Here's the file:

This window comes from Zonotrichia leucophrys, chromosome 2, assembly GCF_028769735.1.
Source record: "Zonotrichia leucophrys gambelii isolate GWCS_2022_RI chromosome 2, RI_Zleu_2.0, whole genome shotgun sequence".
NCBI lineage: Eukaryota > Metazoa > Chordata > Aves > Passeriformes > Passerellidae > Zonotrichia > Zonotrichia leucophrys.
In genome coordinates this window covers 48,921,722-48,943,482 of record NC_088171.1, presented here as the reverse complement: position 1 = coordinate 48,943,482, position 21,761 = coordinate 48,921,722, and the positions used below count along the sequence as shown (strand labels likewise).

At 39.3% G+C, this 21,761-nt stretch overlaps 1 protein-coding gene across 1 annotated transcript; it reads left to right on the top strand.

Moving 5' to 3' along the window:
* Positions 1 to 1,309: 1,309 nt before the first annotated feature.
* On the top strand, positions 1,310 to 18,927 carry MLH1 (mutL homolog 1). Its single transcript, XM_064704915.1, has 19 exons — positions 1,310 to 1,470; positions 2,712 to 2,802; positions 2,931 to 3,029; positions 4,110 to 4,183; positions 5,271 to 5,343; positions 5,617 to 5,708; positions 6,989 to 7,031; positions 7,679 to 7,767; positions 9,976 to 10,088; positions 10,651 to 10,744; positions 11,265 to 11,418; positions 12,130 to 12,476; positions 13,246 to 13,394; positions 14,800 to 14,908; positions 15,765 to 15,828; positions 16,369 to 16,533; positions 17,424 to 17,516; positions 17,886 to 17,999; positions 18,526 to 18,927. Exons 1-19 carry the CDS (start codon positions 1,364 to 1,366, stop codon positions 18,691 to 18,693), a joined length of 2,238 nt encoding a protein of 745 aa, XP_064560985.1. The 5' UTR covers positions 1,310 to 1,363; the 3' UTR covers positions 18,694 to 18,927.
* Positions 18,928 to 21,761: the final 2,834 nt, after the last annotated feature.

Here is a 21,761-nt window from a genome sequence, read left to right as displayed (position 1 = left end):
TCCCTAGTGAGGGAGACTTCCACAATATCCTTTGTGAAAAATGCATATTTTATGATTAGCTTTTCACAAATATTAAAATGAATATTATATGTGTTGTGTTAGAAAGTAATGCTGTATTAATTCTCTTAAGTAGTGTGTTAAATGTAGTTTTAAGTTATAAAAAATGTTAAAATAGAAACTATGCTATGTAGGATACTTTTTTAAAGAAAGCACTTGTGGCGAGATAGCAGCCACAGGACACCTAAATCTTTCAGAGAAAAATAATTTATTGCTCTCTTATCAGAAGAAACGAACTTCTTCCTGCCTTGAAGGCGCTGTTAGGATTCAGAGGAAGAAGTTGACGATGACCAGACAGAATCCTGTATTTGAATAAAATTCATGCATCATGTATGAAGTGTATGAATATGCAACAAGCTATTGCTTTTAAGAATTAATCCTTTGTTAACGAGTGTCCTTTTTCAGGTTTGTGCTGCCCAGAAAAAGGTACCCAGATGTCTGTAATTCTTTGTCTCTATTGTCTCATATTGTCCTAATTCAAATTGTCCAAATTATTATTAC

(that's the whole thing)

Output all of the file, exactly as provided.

This window comes from Zonotrichia leucophrys, chromosome 2, assembly GCF_028769735.1.
Source record: "Zonotrichia leucophrys gambelii isolate GWCS_2022_RI chromosome 2, RI_Zleu_2.0, whole genome shotgun sequence".
NCBI lineage: Eukaryota > Metazoa > Chordata > Aves > Passeriformes > Passerellidae > Zonotrichia > Zonotrichia leucophrys.
In genome coordinates this window covers 48,921,722-48,943,482 of record NC_088171.1, presented here as the reverse complement: position 1 = coordinate 48,943,482, position 21,761 = coordinate 48,921,722, and the positions used below count along the sequence as shown (strand labels likewise).

At 39.3% G+C, this 21,761-nt stretch overlaps 1 protein-coding gene across 1 annotated transcript; it reads left to right on the top strand.

Moving 5' to 3' along the window:
* Positions 1 to 1,309: 1,309 nt before the first annotated feature.
* On the top strand, positions 1,310 to 18,927 carry MLH1 (mutL homolog 1). Its single transcript, XM_064704915.1, has 19 exons — positions 1,310 to 1,470; positions 2,712 to 2,802; positions 2,931 to 3,029; positions 4,110 to 4,183; positions 5,271 to 5,343; positions 5,617 to 5,708; positions 6,989 to 7,031; positions 7,679 to 7,767; positions 9,976 to 10,088; positions 10,651 to 10,744; positions 11,265 to 11,418; positions 12,130 to 12,476; positions 13,246 to 13,394; positions 14,800 to 14,908; positions 15,765 to 15,828; positions 16,369 to 16,533; positions 17,424 to 17,516; positions 17,886 to 17,999; positions 18,526 to 18,927. Exons 1-19 carry the CDS (start codon positions 1,364 to 1,366, stop codon positions 18,691 to 18,693), a joined length of 2,238 nt encoding a protein of 745 aa, XP_064560985.1. The 5' UTR covers positions 1,310 to 1,363; the 3' UTR covers positions 18,694 to 18,927.
* Positions 18,928 to 21,761: the final 2,834 nt, after the last annotated feature.

Here is a 21,761-nt window from a genome sequence, read left to right as displayed (position 1 = left end):
TCCCTAGTGAGGGAGACTTCCACAATATCCTTTGTGAAAAATGCATATTTTATGATTAGCTTTTCACAAATATTAAAATGAATATTATATGTGTTGTGTTAGAAAGTAATGCTGTATTAATTCTCTTAAGTAGTGTGTTAAATGTAGTTTTAAGTTATAAAAAATGTTAAAATAGAAACTATGCTATGTAGGATACTTTTTTAAAGAAAGCACTTGTGGCGAGATAGCAGCCACAGGACACCTAAATCTTTCAGAGAAAAATAATTTATTGCTCTCTTATCAGAAGAAACGAACTTCTTCCTGCCTTGAAGGCGCTGTTAGGATTCAGAGGAAGAAGTTGACGATGACCAGACAGAATCCTGTATTTGAATAAAATTCATGCATCATGTATGAAGTGTATGAATATGCAACAAGCTATTGCTTTTAAGAATTAATCCTTTGTTAACGAGTGTCCTTTTTCAGGTTTGTGCTGCCCAGAAAAAGGTACCCAGATGTCTGTAATTCTTTGTCTCTATTGTCTCATATTGTCCTAATTCAAATTGTCCAAATTATTATTAC